In the First World War (1914–18) the Bays formed a part of the original Expeditionary Force (‘The Old Contemptibles’) and were heavily engaged throughout the War in France and Flanders on the Western Front, fighting in all the major battles; the Retreat from Mons, Le Cateau, the battle of the Marne, Messines, Ypres, the Battle of the Somme, Cambrai, the Scarpe, and in the final victorious advance of 1918.

Many honours were gained including the Retreat from Mons, the Action at Nery, Aisnes 1914, Armentières 1914, Frezenburg, Bellewaarde, Flers-Courcelette, Arras 1917, St Quentin, Bapaume 1918, Rosiers, and Albert 1918.

On the last day of the Great War (as it was then known), 11 November 1918, The Bays successfully chased off the German cavalry at Montigny-les-Lens.

The Queen’s Bays (2nd Dragoon Guards)(1921–1959)

After service in the First World War, the Regiment was again retitled The Queen’s Bays (2nd Dragoon Guards) in 1921.

In 1935 the Bays lost their horses, after 250 years and became a mechanised regiment. They transferred to the Royal Armoured Corps in 1939.

At the outbreak of World War II the Regiment was in England. In May 1940 the Bays were sent as part of the 1st Armoured Division to France and were heavily engaged on the Somme. In mid June, with the collapse of French resistance, they were evacuated to England through the port of Brest.

The Bays arrived in the Middle East in November 1941, equipped initially with the 2 pounder Crusader tank. They fought with great bravery at the ‘Cauldron’ and ‘Knightsbridge’ during the battle of Gazala and were continuously in action for 19 days, a record for an armoured regiment in the Western Desert. They played a major part at the Battle of Alamein, the Tebaga gap, at El Hamma, the Mareth Line, and so on to Tunis.

The Bays arrived in Italy in May 1944 and were engaged in the Gothic Line, at the battle of Coriano Ridge when they lost all but three of their tanks and suffered 98 casualties in a matter of minutes when they were sent against a screen of German anti-tank guns, including the notorious 88. They fought in the Po Valley at the Crossing of the Lamone and at Rimini, Coriano Ridge and Cesena. The Bays helped force the Argenta Gap and found themselves at Ferrara when the Germans surrendered.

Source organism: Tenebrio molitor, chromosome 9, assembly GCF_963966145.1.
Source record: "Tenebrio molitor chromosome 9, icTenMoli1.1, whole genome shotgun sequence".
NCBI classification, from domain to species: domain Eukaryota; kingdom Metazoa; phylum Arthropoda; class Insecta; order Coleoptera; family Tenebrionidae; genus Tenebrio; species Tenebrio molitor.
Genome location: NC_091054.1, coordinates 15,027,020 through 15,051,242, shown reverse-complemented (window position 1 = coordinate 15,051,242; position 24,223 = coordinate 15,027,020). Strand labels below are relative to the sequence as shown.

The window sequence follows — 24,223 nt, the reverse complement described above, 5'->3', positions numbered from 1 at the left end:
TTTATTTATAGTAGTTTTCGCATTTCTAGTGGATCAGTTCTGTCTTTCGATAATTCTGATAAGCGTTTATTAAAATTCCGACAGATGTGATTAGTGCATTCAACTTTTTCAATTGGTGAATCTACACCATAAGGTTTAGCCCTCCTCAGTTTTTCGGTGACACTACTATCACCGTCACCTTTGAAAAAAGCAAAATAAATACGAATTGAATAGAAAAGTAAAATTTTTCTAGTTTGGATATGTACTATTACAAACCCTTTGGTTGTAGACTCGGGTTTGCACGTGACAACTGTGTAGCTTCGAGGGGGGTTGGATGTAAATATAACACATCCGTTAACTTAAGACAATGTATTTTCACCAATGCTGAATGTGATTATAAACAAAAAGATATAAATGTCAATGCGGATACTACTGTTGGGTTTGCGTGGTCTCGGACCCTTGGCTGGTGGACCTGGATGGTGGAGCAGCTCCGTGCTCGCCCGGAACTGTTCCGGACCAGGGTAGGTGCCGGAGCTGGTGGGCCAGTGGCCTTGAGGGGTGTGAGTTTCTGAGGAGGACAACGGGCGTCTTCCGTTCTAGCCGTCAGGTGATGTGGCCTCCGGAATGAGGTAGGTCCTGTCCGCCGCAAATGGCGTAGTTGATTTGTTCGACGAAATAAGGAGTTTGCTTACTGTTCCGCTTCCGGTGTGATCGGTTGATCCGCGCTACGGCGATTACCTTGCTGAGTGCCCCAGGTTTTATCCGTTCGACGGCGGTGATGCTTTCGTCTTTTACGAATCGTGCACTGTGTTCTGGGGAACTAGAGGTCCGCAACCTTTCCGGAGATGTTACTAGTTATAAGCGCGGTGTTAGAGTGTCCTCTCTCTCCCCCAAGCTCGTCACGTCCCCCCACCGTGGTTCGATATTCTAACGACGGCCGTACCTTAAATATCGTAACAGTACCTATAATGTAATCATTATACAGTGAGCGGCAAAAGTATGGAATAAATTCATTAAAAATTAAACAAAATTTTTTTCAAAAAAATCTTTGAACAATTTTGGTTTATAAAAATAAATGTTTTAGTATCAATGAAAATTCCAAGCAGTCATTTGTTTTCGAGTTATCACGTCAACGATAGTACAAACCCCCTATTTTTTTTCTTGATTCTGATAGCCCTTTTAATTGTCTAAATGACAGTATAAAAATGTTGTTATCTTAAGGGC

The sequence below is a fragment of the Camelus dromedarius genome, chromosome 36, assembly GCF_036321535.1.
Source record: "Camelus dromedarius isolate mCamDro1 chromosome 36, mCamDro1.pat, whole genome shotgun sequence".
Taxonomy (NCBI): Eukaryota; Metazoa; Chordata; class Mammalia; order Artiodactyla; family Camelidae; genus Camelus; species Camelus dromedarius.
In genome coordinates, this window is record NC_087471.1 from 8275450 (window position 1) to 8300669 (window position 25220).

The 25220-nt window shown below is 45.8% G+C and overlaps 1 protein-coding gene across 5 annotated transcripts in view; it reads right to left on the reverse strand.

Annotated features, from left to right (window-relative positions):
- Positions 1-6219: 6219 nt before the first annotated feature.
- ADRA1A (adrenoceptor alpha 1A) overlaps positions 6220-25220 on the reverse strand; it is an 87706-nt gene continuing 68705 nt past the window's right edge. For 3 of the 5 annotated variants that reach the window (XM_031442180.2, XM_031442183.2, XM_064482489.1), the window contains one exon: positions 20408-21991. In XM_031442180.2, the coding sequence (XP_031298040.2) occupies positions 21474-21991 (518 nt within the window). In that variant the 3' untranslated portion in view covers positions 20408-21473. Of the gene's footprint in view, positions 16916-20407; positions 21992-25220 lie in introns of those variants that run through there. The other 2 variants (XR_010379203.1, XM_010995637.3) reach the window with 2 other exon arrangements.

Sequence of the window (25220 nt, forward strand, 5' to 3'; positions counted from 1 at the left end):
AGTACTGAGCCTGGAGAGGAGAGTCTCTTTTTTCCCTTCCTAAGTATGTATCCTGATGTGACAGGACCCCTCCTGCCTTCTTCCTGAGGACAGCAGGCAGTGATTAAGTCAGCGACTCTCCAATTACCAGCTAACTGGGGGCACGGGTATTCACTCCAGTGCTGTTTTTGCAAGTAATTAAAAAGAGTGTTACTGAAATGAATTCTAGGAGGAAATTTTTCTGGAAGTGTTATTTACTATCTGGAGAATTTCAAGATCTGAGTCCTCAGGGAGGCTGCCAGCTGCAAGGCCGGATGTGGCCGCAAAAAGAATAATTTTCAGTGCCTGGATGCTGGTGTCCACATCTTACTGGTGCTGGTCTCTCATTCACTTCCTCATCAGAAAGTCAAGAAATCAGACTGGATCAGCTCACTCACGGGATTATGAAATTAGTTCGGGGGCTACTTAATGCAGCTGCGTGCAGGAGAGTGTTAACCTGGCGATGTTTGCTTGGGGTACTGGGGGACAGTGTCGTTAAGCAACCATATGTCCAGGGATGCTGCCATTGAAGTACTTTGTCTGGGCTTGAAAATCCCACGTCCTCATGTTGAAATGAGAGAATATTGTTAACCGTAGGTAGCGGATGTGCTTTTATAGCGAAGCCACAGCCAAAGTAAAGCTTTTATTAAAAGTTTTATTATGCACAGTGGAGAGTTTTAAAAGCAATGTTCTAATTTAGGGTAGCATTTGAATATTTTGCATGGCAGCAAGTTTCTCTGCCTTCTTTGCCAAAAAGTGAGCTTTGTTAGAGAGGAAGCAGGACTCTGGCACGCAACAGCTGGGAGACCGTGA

After the war the Bays remained in northern Italy, then moved to Egypt before moving to Dale Barracks in Chester in 1947.[1] In 1950 the regiment was stationed in Germany, at Fallingbostel, equipped with Centurion Mk2 tanks. On 1 November 1958 the Queen’s Bays paraded for the last time and were reviewed by their Colonel-in-Chief, Queen Elizabeth The Queen Mother.

On 1 January 1959 the 1st King’s Dragoon Guards and The Queen’s Bays (2nd Dragoon Guards) amalgamated to become 1st The Queen’s Dragoon Guards. On 2 March 1959 the Queen Mother, their Colonel-in-Chief, presented the new Standard.

Battle honours

  • Warburg, Willems, Lucknow, South Africa 1901-02
  • The Great War: Mons, Le Cateau, Retreat from Mons, Marne 1914, Aisne 1914, Messines 1914, Armentières 1914, Ypres 1914 ’15, Frezenberg, Bellewaarde, Somme 1916 ’18, Flers-Courcelette, Arras 1917, Scarpe 1917, Cambrai 1917 ’18, St. Quentin, Bapaume 1918, Rosières, Amiens, Albert 1918, Hindenburg Line, St. Quentin Canal, Beaurevoir, Pursuit to Mons, France and Flanders 1914-18
  • The Second World War: Somme 1940, Withdrawal to Seine, North-West Europe 1940, Msus, Gazala, Bir el Aslagh, Cauldron, Knightsbridge, Via Balbia, Mersa Matruh, El Alamein, Tebaga Gap, El Hamma, El Kourzia, Djebel Kournine, Tunis, Creteville Pass, North Africa 1941-43, Coriano, Carpineta, Lamone Crossing, Defence of Lamone Bridgehead, Rimini Line, Ceriano Ridge, Cesena, Argenta Gap, Italy 1944-45